Eldritch Abomination: Whatever is in the Cave of Red Flies. “It had smooth red skin like that of a frog, had the body of a bare man, legs like those of an eagle, and four crimson-feathered wings. I could not see his head or face, or more likely my sanity forbids me from remembering. But I remember those two great eyes, impossibly large, shining with an intelligence like laughing fire.”
In Red Bark, the narrator meets a village living on the edge of creation. They have planted the titular red-barked trees to delineate the edge of the world. Villagers and houses living on the wrong side of the line turned into something else.
The Library itself. A repository of almost every book ever written, as well as countless others that have never been written and will never be written. It features portals that lead to various points in various realities. Oh, and it's capable of defending itself against any kind of attack.
Fantasy Kitchen Sink: Stories range from science fiction to urban fantasy and often blend genres. The Library itself acts as a waypoint between many, many universes, so almost any sort of patron can be found there.
Imaginary Friend: The narrator of The Places the Mind Cannot Go is one, created to help boost a child's self-esteem. When the child begins to feel good about themself again, it's left without purposes, begging to be noticed again.
Immortality: The narrator and his allies in There Were Six Of Us Once, though it's not clear what type they fall under and implied one is eventually killed. Turns out it makes them prime targets for the SCP Foundation. It's also implied the narrator of The People I Have Been is this, changing forms regularly to extend his life.
In the GOI page for the Library, several beings who are several thousand years old are mentioned.
Peristrixalo is stated to be older than the Victorian era.
Jerk Jock: Wesley from I Date A Teenage Cyclops is a textbook example.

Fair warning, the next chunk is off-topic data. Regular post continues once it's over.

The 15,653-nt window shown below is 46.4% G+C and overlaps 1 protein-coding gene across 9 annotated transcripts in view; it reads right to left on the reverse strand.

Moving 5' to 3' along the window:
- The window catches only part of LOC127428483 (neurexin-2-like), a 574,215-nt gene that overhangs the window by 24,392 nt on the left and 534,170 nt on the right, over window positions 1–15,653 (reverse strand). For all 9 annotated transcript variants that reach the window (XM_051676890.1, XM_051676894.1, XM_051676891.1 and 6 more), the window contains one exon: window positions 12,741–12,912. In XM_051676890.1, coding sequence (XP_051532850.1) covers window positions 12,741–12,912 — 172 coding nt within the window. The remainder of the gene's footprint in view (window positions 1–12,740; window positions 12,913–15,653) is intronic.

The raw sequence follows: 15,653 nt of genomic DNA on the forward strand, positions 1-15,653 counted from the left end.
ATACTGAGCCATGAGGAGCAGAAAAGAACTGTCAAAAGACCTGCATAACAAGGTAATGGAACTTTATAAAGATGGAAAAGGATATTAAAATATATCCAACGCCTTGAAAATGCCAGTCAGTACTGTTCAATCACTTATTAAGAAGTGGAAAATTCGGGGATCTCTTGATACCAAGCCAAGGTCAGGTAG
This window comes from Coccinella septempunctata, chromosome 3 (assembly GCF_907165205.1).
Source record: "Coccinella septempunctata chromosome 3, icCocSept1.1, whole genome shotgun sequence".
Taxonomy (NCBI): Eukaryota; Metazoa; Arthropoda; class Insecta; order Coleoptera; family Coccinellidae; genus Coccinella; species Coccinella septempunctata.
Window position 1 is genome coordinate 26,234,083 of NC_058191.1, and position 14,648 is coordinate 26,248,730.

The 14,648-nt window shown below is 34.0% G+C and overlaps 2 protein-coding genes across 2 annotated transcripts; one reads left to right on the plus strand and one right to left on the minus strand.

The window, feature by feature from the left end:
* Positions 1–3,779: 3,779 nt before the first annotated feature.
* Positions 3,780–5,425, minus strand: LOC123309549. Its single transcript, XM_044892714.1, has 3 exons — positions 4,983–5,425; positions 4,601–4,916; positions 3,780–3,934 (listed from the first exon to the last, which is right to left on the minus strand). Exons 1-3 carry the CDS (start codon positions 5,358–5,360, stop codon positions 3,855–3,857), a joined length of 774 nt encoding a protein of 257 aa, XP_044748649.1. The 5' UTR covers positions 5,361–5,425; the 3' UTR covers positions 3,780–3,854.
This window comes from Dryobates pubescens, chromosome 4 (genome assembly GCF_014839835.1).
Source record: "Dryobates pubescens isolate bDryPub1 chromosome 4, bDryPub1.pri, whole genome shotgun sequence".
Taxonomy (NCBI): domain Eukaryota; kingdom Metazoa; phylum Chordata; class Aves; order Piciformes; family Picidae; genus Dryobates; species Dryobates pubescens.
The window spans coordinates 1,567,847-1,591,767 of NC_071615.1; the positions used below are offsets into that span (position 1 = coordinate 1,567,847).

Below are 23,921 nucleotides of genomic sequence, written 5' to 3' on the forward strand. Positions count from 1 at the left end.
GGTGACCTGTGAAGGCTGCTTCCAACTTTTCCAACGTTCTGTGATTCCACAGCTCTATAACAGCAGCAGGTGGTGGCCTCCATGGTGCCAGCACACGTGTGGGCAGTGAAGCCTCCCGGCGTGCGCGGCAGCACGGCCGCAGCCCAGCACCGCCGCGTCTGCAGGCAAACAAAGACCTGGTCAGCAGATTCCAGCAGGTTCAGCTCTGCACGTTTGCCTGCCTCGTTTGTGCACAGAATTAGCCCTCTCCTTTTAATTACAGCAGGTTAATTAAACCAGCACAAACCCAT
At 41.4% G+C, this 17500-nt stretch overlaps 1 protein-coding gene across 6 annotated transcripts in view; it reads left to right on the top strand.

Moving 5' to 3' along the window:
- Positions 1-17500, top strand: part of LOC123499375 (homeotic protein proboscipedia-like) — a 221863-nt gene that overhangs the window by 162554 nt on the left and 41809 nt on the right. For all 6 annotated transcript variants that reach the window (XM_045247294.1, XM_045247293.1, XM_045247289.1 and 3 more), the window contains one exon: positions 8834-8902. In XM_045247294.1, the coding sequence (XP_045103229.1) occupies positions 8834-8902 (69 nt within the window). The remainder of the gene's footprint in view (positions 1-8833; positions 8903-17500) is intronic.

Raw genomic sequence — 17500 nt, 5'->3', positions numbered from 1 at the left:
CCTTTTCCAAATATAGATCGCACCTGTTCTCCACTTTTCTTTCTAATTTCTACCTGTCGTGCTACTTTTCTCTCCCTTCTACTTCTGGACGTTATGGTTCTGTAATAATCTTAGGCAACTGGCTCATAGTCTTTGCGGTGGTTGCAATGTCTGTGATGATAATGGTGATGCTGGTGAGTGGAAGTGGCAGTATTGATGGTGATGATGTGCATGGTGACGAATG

La Résistance: In Victoria the Earth has been taken over by… something. What exactly is never made clear, but they're opposed by the Human Resistance Group, who uses superior numbers and technology to fight back. Whether it eventually succeeds or fails is never elaborated upon.
Living Forever Is Awesome: Not awesome per se, but the narrator of The People I Have Been seems quite happy with his arrangement, saying “I've been a soldier and a minister, a leader of men and a follower of causes. I've preached hellfire and harmony. I've said words profane and holy. I've been people I didn't like, and people I wish I could be again. But that's life, Emma. Life isn't static, it isn't frozen. Life doesn't stand still. It changes, and it changes us. This is just another step.”
Magic Librarian: The Library has a variety of librarians seen here, ranging from spider-like beings in charge of reshelving books to silent monstrosities who guide patrons. Some are implied to be human, some are implied to have been human but are being punished for breaking Library rules.
Mind Screw: The Cyphers, “is a collection of seemingly random quotes and musings, most of it handwritten. Based on the styles of handwriting found, the original authors number in the dozens. Some of these quotes have been deliberately arranged to form dialogues or storylike proses.” They make about as much sense as it sounds.
Physical God: They appear frequently. Communion, Gods of Money, and Sedna V. Ataciara the Qalluk to name a few.
Rebellious Spirit: Victor from I Dated A Teenage Cyclops rejects standard cubic-Earth theory for present-day mathematics.
Sanity Slippage: This happens to a book in Of The Metabible. The Metabible, a godlike entity over which wars have been fought, is an impossibly long book. As you read farther it begins to get more and more incomprehensible, and by the millionth page it's completely broken and begging for somebody to read it. The last page of the book separates itself from the Metabible and forms a second one. It's implied it eventually goes through the same process.
Science Is Bad: The Rise of the Steam Soul, though it's not science per se.
Second Love: After Emilio is eaten by a pigeon, Elizabeth from A Loaf Story finds happiness with this in the most Tearjerking way possible.
Shout-Out: To Discordianism: The five seasons of discord are discussed in Season of Chaos, and gives it its name.
Switching P.O.V.: And We Slipped Away, which is written from the point of view of a man and his murderer during the few seconds before he dies. The two inner monologues run together to form a continuous narrative.